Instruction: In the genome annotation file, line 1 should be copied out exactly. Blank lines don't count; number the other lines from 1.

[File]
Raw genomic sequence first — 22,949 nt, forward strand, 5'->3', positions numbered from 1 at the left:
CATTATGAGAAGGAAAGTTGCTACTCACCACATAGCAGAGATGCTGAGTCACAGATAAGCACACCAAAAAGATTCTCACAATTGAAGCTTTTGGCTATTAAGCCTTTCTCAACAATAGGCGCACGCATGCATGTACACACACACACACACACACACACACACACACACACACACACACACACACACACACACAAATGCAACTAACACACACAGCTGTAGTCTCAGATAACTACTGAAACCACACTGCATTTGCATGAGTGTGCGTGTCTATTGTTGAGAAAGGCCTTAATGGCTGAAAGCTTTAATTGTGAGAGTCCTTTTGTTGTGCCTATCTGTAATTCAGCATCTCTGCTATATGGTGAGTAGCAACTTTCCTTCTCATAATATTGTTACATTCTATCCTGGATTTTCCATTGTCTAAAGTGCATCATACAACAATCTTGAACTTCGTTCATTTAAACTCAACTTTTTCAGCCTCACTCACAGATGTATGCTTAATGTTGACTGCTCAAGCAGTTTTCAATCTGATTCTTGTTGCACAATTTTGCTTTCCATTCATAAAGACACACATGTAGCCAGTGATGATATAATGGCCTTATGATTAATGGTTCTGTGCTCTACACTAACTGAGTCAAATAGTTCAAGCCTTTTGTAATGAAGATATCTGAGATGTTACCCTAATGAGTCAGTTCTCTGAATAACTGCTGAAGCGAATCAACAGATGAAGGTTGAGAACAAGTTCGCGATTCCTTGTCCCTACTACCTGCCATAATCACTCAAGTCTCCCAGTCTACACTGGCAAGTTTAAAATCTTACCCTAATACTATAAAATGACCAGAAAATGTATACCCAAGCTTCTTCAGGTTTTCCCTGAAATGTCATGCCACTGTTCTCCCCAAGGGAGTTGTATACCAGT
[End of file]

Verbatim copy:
Raw genomic sequence first — 22,949 nt, forward strand, 5'->3', positions numbered from 1 at the left: